F. E. CLARK Inspirations

Here are a few of my favourite things - some are reblogged from tumblr (if you find something here of yours, that you would rather not be here - just let me know), others are treasures from elsewhere.
I try in all cases - not to reblog items with no source listed on them.
feclark:

Wish this one luck - off to its new home today :) Daily Painting - 20th June, 2013.  4” x 4”, acrylic on paper, by F. E. Clark.
Find me:  website, facebook, twitter

feclark:

Wish this one luck - off to its new home today :) Daily Painting - 20th June, 2013.  4” x 4”, acrylic on paper, by F. E. Clark.

Find me:  website, facebook, twitter

theparisreview:

Kay Ryan beside a cotton trailer, Pond, California, 1950. “My mother needed things to be simple and orderly. She needed to live a quiet life … Like my mother, I have a desire to live quietly. But then I have this other side that’s very garrulous, more like my father. I’m a patchwork of the two of them.”

theparisreview:

Kay Ryan beside a cotton trailer, Pond, California, 1950. “My mother needed things to be simple and orderly. She needed to live a quiet life … Like my mother, I have a desire to live quietly. But then I have this other side that’s very garrulous, more like my father. I’m a patchwork of the two of them.”

kateoplis:

"All of that…has helped me form what I call my 70 Percent Rule for decision-making. … If we just wrest our eyes, literally and figuratively, from our digital gizmos and the shitty, spoiling impatience they instill, we’ll see that this life, this planet, is amazing. That it is something just to be in the world, seeing and hearing and smelling. That for trillions of miles in every direction from earth, life really is blood-boilingly, eye-explodingly horrific. These situations where I can’t make a choice because I’m too busy trying to envision the perfect one—that false perfectionism traps you in this painful ambivalence: If I do this, then that other thing I could have done becomes attractive. But if I go and choose the other one, the same thing happens again. It’s part of our consumer culture. …So my rule is that if you have someone or something that gets 70 percent approval, you just do it. ‘Cause here’s what happens. The fact that other options go away immediately brings your choice to 80. Because the pain of deciding is over. And…when you get to 80 percent, you work. You apply your knowledge, and that gets you to 85 percent! And the thing itself, especially if it’s a human being, will always reveal itself—100 percent of the time!—to be more than you thought. And that will get you to 90 percent. After that, you’re stuck at 90, but who the fuck do you think you are, a god? You got to 90 percent? It’s incredible!”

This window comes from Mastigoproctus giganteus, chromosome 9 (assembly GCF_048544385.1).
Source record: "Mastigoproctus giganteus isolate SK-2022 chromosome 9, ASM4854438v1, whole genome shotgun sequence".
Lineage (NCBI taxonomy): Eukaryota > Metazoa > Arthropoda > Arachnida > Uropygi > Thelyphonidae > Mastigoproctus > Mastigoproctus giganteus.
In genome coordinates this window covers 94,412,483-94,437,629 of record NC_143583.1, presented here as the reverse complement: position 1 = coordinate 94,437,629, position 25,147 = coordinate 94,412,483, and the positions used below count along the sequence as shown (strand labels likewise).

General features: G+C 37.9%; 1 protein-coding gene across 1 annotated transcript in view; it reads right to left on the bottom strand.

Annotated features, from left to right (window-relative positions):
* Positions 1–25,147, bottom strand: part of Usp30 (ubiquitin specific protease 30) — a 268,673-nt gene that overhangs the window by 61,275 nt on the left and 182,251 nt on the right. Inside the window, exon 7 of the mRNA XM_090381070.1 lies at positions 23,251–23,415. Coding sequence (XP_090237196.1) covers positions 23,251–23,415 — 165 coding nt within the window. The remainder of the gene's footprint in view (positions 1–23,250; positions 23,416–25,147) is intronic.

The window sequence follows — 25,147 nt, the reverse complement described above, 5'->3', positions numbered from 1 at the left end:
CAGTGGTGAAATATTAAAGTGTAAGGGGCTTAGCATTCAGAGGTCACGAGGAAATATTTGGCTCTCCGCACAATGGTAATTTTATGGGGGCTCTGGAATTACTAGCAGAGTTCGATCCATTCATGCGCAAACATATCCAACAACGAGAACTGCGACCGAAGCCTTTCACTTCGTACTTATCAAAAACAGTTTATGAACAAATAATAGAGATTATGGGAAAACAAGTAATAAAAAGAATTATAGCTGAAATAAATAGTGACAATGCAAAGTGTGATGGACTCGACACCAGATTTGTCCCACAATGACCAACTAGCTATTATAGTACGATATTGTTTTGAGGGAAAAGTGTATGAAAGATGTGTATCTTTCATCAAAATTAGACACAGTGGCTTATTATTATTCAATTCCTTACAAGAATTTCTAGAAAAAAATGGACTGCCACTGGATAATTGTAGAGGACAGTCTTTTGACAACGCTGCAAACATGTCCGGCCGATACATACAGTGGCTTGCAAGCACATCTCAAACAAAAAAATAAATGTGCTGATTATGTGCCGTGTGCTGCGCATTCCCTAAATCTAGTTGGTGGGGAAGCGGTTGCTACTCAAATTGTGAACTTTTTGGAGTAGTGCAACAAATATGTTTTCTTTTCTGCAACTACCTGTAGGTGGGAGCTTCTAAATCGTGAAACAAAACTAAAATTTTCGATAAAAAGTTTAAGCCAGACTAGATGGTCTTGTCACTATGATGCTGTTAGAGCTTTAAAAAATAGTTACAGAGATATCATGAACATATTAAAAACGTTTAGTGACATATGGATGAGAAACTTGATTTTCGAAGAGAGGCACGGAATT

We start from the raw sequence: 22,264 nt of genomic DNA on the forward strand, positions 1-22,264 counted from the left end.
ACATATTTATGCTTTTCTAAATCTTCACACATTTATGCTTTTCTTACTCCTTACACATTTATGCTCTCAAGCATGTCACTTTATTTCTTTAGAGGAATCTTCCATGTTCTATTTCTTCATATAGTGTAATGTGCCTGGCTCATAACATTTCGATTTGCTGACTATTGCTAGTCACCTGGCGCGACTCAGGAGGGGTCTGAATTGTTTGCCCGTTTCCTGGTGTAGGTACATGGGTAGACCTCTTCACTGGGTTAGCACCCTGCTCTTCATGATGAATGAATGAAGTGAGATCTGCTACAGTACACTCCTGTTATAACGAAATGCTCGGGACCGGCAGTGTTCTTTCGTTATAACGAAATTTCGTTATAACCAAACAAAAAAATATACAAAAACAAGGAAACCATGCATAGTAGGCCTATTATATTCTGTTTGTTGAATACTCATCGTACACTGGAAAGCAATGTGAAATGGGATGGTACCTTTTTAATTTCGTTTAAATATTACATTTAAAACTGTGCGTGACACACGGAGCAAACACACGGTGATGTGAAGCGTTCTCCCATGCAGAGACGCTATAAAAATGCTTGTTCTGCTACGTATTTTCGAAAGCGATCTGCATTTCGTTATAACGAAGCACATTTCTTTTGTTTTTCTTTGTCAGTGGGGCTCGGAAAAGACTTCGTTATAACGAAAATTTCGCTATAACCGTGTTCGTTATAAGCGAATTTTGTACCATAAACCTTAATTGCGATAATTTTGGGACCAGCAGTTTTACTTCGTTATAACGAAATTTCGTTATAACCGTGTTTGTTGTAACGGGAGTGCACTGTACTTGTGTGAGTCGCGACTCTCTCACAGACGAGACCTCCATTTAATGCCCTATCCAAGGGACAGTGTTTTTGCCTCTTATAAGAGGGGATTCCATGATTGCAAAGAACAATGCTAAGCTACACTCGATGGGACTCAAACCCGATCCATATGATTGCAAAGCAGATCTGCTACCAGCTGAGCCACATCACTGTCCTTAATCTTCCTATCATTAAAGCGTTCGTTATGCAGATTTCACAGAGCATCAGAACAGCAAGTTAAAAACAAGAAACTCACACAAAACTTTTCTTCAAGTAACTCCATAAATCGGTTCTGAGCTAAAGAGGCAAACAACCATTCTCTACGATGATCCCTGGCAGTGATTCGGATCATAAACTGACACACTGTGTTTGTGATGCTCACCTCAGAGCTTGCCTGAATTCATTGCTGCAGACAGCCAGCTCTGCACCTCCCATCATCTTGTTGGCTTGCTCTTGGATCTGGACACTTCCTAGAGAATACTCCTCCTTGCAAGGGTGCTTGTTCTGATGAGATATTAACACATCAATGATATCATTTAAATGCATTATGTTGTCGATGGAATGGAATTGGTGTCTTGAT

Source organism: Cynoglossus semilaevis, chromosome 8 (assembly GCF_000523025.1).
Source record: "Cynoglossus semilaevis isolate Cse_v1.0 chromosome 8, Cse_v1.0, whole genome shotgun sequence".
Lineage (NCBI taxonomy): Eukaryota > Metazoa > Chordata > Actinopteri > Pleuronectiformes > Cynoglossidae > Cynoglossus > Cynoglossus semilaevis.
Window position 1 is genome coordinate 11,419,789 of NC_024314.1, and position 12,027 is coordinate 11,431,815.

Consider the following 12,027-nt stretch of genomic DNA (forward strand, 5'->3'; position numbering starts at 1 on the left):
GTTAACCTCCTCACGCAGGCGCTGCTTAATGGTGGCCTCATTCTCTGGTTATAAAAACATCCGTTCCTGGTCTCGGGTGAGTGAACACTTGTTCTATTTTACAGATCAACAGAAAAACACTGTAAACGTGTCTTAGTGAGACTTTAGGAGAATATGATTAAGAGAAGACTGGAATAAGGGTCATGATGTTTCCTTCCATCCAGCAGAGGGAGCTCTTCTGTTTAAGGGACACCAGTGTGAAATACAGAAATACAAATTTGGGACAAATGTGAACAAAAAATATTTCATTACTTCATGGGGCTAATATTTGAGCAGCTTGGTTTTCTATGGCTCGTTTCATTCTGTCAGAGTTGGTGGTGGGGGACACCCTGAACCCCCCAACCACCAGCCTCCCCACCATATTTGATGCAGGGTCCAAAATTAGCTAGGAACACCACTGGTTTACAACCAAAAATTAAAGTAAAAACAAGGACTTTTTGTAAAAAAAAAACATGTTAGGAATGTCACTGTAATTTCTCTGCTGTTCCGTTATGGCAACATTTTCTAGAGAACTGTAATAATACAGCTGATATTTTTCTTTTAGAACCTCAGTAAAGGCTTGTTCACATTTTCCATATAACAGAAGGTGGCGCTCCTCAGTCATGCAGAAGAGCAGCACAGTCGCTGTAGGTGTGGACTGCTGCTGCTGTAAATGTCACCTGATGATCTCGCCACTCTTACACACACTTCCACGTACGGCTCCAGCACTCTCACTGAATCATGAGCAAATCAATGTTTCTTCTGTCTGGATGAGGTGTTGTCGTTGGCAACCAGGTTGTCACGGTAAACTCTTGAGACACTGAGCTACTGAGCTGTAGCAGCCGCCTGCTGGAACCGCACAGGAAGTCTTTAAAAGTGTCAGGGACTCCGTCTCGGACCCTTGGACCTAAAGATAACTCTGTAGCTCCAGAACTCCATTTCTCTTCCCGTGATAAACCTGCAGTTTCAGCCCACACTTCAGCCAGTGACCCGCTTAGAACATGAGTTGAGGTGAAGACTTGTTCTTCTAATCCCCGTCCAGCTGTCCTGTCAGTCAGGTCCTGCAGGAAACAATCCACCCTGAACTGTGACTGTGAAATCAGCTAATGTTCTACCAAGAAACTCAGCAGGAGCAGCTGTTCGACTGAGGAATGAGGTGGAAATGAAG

"No, I’ve never been suicidal…But I’ve wanted to be.”

C.K.’s genius is all about how he forcefully accesses that psychic marrow of ours, ‘going there’ in an era in which it’s gotten all but impossible to shock. There is nothing he can’t and won’t demystify or de-sentimentalize. …Forget demystifying. This is an obliterating genius, an absurd, self-disgusted, generous, horny, inquisitive, belligerent, deep-felt, smart-stupid, bare-naked, vulgar, deeply ruminative, face-fuckingly frank genius. “

All Hail the King

Going to the library gives people the same kick as getting a raise does — a £1,359 ($ 2,282) raise, to be exact — according to a study commissioned by the U.K.’s Department for Culture, Media & Sport.

There we have it. Ray Bradbury knew that. Pair with this photographic love letter to libraries.  (via explore-blog)